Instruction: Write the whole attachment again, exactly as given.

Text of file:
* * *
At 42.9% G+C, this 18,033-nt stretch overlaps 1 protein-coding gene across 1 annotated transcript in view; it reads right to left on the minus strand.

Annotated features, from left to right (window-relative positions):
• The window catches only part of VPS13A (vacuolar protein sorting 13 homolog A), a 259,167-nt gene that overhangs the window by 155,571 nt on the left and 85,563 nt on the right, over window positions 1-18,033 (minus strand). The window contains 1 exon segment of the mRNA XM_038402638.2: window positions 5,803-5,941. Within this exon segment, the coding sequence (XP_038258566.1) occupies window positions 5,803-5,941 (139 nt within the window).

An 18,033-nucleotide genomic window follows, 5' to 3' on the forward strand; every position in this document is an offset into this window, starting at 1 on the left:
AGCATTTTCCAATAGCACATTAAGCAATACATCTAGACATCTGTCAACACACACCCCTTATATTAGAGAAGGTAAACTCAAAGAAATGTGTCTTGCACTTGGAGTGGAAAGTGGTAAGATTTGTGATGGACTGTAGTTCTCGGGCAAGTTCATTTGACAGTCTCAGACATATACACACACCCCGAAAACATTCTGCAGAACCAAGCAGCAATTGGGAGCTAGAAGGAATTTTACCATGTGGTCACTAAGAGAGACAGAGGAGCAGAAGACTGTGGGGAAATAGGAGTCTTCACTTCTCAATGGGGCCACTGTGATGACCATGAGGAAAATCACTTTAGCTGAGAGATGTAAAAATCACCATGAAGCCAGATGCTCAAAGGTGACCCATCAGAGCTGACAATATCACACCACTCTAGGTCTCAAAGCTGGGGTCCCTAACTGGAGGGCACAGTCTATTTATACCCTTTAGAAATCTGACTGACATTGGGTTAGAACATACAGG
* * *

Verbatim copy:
At 42.9% G+C, this 18,033-nt stretch overlaps 1 protein-coding gene across 1 annotated transcript in view; it reads right to left on the minus strand.

Annotated features, from left to right (window-relative positions):
• The window catches only part of VPS13A (vacuolar protein sorting 13 homolog A), a 259,167-nt gene that overhangs the window by 155,571 nt on the left and 85,563 nt on the right, over window positions 1-18,033 (minus strand). The window contains 1 exon segment of the mRNA XM_038402638.2: window positions 5,803-5,941. Within this exon segment, the coding sequence (XP_038258566.1) occupies window positions 5,803-5,941 (139 nt within the window).

An 18,033-nucleotide genomic window follows, 5' to 3' on the forward strand; every position in this document is an offset into this window, starting at 1 on the left:
AGCATTTTCCAATAGCACATTAAGCAATACATCTAGACATCTGTCAACACACACCCCTTATATTAGAGAAGGTAAACTCAAAGAAATGTGTCTTGCACTTGGAGTGGAAAGTGGTAAGATTTGTGATGGACTGTAGTTCTCGGGCAAGTTCATTTGACAGTCTCAGACATATACACACACCCCGAAAACATTCTGCAGAACCAAGCAGCAATTGGGAGCTAGAAGGAATTTTACCATGTGGTCACTAAGAGAGACAGAGGAGCAGAAGACTGTGGGGAAATAGGAGTCTTCACTTCTCAATGGGGCCACTGTGATGACCATGAGGAAAATCACTTTAGCTGAGAGATGTAAAAATCACCATGAAGCCAGATGCTCAAAGGTGACCCATCAGAGCTGACAATATCACACCACTCTAGGTCTCAAAGCTGGGGTCCCTAACTGGAGGGCACAGTCTATTTATACCCTTTAGAAATCTGACTGACATTGGGTTAGAACATACAGG